YEAST info

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YEAST info


  • Active dry yeast and rapid rise (instant) yeast may be similar in appearance and origins (both are dried forms of live yeast), but substituting one for the other will yield vastly different results. When we baked our American Sandwich Loaf (May/June 1996), Multigrain Bread (March/April 2006), and Best American Dinner Rolls (September/October 2006) using equal amounts of each, the active dry batches consistently took longer to rise after mixing and after shaping--by almost 50 percent--and baked up denser than the rapid rise batches. Why? These two forms of yeast have different degrees of potency owing to differences in processing: Active dry yeast is dried at higher temperatures, which kills more of the exterior yeast cells (this yeast requires an initial activation in warm water), whereas rapid rise yeast is dried at more gentle temperatures (so it can be added directly to the dry ingredients). What do you do if you have active dry in the cupboard and a recipe calls for rapid rise? Luckily, there's an easy fix: To compensate for the greater quantity of inactive yeast cells in the active dry yeast, simply use 25 percent more of it (for example, if the recipe calls for 1 teaspoon of instant yeast, use 1 1/4 teaspoons of active dry). The inverse holds true as well--use about 25 percent less rapid rise yeast in a recipe that calls for active dry.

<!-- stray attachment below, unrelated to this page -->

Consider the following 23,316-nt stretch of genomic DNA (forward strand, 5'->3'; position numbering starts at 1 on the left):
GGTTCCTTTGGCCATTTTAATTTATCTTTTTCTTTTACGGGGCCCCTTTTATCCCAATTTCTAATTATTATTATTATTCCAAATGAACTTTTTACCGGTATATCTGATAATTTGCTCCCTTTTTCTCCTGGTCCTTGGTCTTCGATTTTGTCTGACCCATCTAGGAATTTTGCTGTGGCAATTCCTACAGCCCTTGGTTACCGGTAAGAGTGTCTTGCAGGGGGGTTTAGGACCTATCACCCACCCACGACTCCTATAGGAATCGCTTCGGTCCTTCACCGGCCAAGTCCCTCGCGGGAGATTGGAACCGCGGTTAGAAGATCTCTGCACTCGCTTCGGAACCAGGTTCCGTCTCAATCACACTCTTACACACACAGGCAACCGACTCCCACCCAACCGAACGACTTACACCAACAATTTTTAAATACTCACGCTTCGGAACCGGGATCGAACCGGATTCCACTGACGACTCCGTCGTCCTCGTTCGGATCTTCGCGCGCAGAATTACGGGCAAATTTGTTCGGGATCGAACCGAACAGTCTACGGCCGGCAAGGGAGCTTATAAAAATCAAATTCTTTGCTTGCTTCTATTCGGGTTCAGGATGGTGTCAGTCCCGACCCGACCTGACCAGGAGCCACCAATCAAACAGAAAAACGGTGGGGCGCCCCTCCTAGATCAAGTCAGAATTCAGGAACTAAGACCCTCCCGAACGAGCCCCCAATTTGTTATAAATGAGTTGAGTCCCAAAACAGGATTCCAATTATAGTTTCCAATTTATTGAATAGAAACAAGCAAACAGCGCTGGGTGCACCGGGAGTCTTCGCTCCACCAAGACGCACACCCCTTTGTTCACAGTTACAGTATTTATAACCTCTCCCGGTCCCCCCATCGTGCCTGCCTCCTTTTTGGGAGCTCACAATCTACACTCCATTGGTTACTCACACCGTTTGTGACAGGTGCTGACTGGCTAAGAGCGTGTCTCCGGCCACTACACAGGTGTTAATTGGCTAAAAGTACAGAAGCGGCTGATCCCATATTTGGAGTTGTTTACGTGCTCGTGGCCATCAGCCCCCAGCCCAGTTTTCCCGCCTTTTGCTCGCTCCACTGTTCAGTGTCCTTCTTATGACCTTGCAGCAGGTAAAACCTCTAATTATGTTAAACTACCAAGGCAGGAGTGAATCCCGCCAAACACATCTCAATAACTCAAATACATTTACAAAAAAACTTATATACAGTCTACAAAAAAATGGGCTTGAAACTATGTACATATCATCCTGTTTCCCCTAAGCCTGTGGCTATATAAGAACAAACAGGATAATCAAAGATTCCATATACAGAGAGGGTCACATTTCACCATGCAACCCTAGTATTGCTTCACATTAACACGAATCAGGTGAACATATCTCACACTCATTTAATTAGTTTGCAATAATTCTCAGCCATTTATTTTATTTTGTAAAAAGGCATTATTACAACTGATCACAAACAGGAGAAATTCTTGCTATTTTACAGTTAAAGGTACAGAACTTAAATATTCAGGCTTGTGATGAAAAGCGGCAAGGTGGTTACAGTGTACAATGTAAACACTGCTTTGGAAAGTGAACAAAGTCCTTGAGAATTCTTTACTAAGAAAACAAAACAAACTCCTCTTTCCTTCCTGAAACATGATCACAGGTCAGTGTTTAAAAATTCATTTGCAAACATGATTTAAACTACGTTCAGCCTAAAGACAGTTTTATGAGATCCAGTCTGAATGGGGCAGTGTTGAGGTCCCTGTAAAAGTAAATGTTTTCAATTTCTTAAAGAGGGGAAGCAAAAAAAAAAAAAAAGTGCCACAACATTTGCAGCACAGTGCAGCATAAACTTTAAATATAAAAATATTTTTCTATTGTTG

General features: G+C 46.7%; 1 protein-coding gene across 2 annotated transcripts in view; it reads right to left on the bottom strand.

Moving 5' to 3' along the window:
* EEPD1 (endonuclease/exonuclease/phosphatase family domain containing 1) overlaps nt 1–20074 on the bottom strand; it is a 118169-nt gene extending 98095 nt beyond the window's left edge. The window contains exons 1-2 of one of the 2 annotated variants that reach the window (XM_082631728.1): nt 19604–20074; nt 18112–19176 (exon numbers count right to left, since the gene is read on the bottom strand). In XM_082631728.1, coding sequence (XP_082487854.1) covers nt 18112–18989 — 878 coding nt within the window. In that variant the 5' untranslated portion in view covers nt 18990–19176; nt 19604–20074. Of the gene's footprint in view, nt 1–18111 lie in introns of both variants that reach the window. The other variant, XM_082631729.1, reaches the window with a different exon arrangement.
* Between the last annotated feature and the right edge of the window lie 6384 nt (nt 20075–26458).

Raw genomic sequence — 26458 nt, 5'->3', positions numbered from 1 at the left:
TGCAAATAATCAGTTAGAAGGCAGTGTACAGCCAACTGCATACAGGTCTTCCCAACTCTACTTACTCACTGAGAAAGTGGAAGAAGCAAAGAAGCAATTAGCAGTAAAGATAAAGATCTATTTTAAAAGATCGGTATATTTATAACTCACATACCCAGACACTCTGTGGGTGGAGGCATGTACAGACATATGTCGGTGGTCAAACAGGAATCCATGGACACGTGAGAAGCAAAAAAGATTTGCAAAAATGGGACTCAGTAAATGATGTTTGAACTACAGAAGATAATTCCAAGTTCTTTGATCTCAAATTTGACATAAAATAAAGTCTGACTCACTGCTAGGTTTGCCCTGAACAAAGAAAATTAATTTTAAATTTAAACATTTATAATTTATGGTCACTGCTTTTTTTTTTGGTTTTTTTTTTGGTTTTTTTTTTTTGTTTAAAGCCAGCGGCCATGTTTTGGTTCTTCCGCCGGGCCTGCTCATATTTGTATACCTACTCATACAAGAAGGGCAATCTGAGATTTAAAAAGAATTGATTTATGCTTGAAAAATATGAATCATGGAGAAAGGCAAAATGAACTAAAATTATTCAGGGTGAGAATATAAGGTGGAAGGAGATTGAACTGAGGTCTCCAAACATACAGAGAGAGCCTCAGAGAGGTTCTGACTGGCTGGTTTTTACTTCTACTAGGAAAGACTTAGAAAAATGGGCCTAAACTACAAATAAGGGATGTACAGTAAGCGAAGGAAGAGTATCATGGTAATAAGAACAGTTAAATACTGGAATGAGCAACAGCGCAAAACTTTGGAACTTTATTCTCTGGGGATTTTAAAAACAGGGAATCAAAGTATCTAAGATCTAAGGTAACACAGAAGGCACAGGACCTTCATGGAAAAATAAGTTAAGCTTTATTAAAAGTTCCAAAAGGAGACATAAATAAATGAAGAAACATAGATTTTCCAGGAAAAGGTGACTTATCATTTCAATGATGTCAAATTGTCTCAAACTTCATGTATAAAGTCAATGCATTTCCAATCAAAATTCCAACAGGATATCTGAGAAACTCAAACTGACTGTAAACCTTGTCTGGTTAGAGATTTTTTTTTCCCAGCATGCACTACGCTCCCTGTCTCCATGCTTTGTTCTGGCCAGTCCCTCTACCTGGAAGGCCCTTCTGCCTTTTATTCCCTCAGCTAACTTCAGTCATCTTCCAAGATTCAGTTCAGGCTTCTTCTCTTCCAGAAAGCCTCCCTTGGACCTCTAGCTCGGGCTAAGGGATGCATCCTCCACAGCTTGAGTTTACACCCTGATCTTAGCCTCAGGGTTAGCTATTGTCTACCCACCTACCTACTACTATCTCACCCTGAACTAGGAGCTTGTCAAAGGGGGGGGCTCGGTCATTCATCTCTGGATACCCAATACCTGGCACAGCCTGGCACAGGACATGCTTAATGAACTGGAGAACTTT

Also, don't forget to dissolve active dry yeast in a portion of the water from the recipe, heated to 105 degrees. Then let it stand for five minutes before adding it to the remaining wet ingredients. Skip this step if using instant yeast in recipes that call for active dry.

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